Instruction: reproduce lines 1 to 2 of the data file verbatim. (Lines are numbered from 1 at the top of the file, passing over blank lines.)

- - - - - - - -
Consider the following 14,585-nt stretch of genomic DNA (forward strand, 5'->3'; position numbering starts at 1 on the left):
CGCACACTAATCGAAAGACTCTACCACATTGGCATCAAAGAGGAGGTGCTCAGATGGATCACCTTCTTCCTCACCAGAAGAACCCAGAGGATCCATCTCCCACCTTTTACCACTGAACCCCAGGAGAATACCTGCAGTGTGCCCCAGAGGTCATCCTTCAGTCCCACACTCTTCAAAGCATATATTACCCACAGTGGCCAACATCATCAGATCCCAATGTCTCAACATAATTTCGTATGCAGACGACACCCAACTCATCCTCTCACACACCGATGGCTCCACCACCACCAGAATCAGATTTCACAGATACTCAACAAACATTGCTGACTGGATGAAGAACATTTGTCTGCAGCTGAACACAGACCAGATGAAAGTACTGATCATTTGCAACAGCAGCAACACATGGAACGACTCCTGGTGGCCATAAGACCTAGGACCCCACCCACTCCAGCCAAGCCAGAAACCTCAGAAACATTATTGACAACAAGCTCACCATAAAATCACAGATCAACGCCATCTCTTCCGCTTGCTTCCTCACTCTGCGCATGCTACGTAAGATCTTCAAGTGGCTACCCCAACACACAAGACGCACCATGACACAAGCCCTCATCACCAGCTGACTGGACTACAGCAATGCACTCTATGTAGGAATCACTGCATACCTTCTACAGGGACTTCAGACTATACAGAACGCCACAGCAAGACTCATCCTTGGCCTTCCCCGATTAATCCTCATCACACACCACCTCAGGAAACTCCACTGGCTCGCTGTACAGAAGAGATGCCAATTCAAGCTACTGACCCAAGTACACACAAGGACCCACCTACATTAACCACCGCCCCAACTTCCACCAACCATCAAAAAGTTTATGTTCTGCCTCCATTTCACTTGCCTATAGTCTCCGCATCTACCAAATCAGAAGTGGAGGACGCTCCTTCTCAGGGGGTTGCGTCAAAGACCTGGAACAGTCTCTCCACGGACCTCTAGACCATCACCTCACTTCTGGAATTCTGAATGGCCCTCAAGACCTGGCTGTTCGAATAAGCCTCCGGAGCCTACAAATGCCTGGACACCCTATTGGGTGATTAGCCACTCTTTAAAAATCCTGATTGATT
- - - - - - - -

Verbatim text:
Consider the following 14,585-nt stretch of genomic DNA (forward strand, 5'->3'; position numbering starts at 1 on the left):
CGCACACTAATCGAAAGACTCTACCACATTGGCATCAAAGAGGAGGTGCTCAGATGGATCACCTTCTTCCTCACCAGAAGAACCCAGAGGATCCATCTCCCACCTTTTACCACTGAACCCCAGGAGAATACCTGCAGTGTGCCCCAGAGGTCATCCTTCAGTCCCACACTCTTCAAAGCATATATTACCCACAGTGGCCAACATCATCAGATCCCAATGTCTCAACATAATTTCGTATGCAGACGACACCCAACTCATCCTCTCACACACCGATGGCTCCACCACCACCAGAATCAGATTTCACAGATACTCAACAAACATTGCTGACTGGATGAAGAACATTTGTCTGCAGCTGAACACAGACCAGATGAAAGTACTGATCATTTGCAACAGCAGCAACACATGGAACGACTCCTGGTGGCCATAAGACCTAGGACCCCACCCACTCCAGCCAAGCCAGAAACCTCAGAAACATTATTGACAACAAGCTCACCATAAAATCACAGATCAACGCCATCTCTTCCGCTTGCTTCCTCACTCTGCGCATGCTACGTAAGATCTTCAAGTGGCTACCCCAACACACAAGACGCACCATGACACAAGCCCTCATCACCAGCTGACTGGACTACAGCAATGCACTCTATGTAGGAATCACTGCATACCTTCTACAGGGACTTCAGACTATACAGAACGCCACAGCAAGACTCATCCTTGGCCTTCCCCGATTAATCCTCATCACACACCACCTCAGGAAACTCCACTGGCTCGCTGTACAGAAGAGATGCCAATTCAAGCTACTGACCCAAGTACACACAAGGACCCACCTACATTAACCACCGCCCCAACTTCCACCAACCATCAAAAAGTTTATGTTCTGCCTCCATTTCACTTGCCTATAGTCTCCGCATCTACCAAATCAGAAGTGGAGGACGCTCCTTCTCAGGGGGTTGCGTCAAAGACCTGGAACAGTCTCTCCACGGACCTCTAGACCATCACCTCACTTCTGGAATTCTGAATGGCCCTCAAGACCTGGCTGTTCGAATAAGCCTCCGGAGCCTACAAATGCCTGGACACCCTATTGGGTGATTAGCCACTCTTTAAAAATCCTGATTGATT